Gary Johnson is a former two-term governor of New Mexico from 1995 to 2003 and is currently running for president as a candidate representing the Libertarian Party after ending his bid to be the Republican candidate.
Johnson is visiting Charlotte over the weekend and took a few minutes to discuss his stops in North Carolina, his candidacy and a range of issues with The News & Observer.
Q: What are your plans while you're in North Carolina?
A: We ended up stuck on the taxiway for an hour and ten minutes with the storms (on Friday night) and apparently the whole airport was shut down, but it’s well worth the trouble. I have been here on several occasions and it's always great to visit. I’m running a 5k Saturday with (Libertarian candidate for N.C. governor) Barbara Howe on Saturday. We also have a fundraising lunch to talk to Conservatives for Constitutionally Declared War and another fundraiser. We have other stops interspersed all around Charlotte.
Q: Many philosophical libertarians do not identify with the Libertarian Party. Why is that – and what won you over after years of sticking with the GOP?
A: The notion of actually winning the race has forever been a concern for philosophical libertarians running for office. There are a lot more people that describe their beliefs as libertarian than there are voting Libertarian. This year there are more than ever, and I believe I have a real chance. I’ll bet there hasn’t been a single nominee that hasn’t said the same thing, but I’m polling a low of 5 percent and a high of 15 percent.
Q: A candidate needs to be polling at 15 percent in order to be included in televised presidential debates. How important is that?
A: The only way I win is to be in the debate with Obama and Romney. It’s a real possibility if polling organizations would include my name … I accept the whole underdog role and reality that it’s an uphill battle, but it has been difficult to swallow how exclusionary the process has been. I wasn’t given a fair shake at all as a Republican candidate. CNN cast this whole thing in stone by saying that, because I wasn’t polling at 1 percent in A, B and C polls, that I couldn’t be on the stage at Republican debates. You can’t make this stuff up, but it was about a year before then that CNN stopped including my name in their biweekly poll. Then I was tied with Herman Cain and ahead of Rick Santorum, but they dropped me off the poll. That’s exclusion in the worst way.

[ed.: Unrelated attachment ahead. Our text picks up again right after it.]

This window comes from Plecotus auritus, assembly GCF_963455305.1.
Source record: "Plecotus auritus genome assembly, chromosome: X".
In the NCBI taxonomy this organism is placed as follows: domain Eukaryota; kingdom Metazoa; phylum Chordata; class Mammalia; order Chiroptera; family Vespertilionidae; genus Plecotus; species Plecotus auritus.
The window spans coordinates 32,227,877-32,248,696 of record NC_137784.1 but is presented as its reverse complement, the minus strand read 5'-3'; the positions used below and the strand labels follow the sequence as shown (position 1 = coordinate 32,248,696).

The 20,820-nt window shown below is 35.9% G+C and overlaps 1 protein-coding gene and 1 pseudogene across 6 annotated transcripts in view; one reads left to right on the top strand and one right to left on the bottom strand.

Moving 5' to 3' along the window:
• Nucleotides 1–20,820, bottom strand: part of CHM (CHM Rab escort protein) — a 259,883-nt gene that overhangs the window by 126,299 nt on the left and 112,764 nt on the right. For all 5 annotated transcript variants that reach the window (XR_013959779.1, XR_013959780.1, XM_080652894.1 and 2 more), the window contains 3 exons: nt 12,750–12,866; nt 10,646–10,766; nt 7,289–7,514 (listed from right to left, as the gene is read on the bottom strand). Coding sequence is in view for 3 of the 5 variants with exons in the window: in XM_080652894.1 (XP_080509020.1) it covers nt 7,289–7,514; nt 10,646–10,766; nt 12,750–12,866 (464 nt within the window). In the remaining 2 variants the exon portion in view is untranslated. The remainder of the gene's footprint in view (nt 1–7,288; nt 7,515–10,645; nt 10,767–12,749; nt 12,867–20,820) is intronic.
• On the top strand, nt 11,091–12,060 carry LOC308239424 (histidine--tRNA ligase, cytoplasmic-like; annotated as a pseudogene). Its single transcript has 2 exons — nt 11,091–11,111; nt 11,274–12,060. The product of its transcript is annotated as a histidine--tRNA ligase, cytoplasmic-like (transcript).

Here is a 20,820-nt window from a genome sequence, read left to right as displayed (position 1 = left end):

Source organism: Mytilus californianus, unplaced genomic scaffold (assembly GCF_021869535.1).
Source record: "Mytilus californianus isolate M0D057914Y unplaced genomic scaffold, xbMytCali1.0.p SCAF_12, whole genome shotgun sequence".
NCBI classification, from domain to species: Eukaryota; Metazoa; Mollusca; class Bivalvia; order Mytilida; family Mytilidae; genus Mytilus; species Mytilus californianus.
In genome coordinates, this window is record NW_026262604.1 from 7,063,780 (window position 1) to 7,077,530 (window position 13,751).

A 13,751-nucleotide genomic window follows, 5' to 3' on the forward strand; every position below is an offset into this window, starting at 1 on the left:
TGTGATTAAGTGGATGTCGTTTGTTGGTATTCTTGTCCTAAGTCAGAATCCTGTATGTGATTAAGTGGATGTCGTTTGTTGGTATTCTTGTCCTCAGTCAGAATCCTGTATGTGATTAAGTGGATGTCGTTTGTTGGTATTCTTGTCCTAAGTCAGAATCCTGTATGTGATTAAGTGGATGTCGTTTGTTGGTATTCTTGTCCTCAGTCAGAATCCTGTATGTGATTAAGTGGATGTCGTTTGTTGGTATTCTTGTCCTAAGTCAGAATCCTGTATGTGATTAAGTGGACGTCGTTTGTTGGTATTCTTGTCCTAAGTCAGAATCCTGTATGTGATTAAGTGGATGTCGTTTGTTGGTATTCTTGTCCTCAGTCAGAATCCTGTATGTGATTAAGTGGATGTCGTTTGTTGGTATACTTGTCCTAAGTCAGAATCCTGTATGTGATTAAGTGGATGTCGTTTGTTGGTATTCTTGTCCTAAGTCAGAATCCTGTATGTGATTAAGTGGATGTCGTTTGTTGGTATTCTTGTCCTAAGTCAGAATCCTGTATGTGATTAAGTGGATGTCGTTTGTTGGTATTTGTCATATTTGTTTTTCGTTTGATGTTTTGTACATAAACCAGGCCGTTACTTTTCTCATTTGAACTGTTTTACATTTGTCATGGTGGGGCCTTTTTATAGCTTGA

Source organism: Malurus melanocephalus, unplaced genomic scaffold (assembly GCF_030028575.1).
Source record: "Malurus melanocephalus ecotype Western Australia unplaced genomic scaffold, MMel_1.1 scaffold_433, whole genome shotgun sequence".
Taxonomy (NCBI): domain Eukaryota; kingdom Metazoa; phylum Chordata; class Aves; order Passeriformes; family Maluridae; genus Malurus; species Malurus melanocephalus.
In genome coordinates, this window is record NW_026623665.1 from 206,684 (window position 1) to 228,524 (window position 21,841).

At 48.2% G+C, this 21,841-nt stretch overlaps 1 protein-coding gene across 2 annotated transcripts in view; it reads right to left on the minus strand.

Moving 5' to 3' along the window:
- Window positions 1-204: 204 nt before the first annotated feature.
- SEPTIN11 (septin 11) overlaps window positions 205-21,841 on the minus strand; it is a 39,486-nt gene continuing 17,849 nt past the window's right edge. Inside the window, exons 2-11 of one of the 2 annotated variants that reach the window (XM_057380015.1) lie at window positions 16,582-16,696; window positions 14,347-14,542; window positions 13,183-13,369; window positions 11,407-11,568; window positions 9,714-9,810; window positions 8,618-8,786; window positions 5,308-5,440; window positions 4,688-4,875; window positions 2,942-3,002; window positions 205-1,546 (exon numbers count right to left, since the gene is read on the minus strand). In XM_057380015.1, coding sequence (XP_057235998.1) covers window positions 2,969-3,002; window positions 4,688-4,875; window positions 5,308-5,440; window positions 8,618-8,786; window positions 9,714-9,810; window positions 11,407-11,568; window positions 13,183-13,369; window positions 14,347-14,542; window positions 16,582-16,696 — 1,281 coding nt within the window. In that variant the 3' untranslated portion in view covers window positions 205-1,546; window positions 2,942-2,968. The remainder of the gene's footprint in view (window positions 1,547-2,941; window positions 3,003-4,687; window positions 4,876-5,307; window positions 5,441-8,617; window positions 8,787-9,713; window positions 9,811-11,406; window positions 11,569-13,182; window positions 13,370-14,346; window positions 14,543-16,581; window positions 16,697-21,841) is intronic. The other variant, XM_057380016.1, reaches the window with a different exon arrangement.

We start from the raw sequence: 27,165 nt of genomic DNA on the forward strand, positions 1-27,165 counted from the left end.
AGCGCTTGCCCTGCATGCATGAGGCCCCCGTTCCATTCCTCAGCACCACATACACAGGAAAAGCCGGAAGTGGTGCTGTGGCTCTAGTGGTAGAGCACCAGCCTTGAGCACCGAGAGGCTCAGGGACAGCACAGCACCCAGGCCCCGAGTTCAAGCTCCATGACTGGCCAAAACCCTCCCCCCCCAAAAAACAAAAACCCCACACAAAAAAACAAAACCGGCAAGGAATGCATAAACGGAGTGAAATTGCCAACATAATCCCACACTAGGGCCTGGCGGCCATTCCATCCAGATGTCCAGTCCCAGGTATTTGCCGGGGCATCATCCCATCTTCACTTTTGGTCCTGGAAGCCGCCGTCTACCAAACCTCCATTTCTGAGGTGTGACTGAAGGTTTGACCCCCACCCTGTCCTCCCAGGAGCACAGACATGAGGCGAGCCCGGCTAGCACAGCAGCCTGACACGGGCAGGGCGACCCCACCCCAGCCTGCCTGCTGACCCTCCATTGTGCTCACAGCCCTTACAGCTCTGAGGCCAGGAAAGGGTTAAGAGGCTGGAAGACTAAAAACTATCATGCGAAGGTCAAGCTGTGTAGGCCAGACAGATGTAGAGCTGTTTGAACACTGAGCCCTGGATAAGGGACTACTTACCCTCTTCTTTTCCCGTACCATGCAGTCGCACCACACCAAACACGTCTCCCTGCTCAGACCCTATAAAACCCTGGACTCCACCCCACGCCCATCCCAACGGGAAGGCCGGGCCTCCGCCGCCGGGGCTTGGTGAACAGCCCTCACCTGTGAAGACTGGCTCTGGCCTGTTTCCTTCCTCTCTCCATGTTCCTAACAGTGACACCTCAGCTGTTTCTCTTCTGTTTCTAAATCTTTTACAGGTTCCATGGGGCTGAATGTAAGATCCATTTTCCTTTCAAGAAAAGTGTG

Q: Is there a structural problem with the election process that needs a legislative fix?
A: In this case the structural apparatus in place, and that would’ve been for the Republican Party to stand up and ask for me to be in the polls. (Republican National Committee Chairman) Rience Priebus needed to stand up and say, ‘You need to put Johnson in the polls, and then if he’s not showing you don’t have to put him in the debate.’ In New Mexico I was an absolute outsider when I ran for governor. They were totally inclusive in the process. The national party is not.
Q: Some of your supporters hoped you would run for U.S. Senate as a Republican rather than president as a Libertarian. Would you have been better able to affect change by running for Senate?
A: I think the root of all evil is Congress. More than we would like to think, the Senate is about what you can bring home for your state instead of what’s best for the country. I don’t want to be a contributor to that. The last thing I want to do is to contribute to the problems we have. Running for president and promising to submit a balanced budget in 2013 gives voters a real alternative. Obama in no way supports a balanced budget, and Romney says it’s important but that we need to increase spending for military. I finished second grade and the math that went along with that, and I know it’s impossible. ... By running for president I can keep bringing attention to issues that are being ignored. I would get out of Afghanistan and bring the troops home. I've consistently supported marriage equality. I would end the drug war. Who else can say that?
Q: What would you say to Republicans who believe a strong showing for you will give Obama another term?
A: It's absolute baloney to say that you voting your conscience is a bad thing. That's the way you, how we, as voters affect the system. Secondly, it's been put to the test through polling and I maintain that votes will be taken equally from both sides. In New Mexico I take more votes away from Obama than Romney. Other states it's the opposite. It's a mixed bag at best, and I believe a lot of my votes will come from independents that wouldn't have voted for anyone. ... It's a positive if I actually show up from a numbers standpoint in a bigger way than Ross Perot.
Q: Why should North Carolinians vote for you?
A: I’m not the third choice. I’m the only choice. The only way I can convince you is to check it out, so look into my background and beliefs. I’m not offering up solutions to every single problem in this country, but I’m starting the conversation so we can find solutions. Take the time to check me out.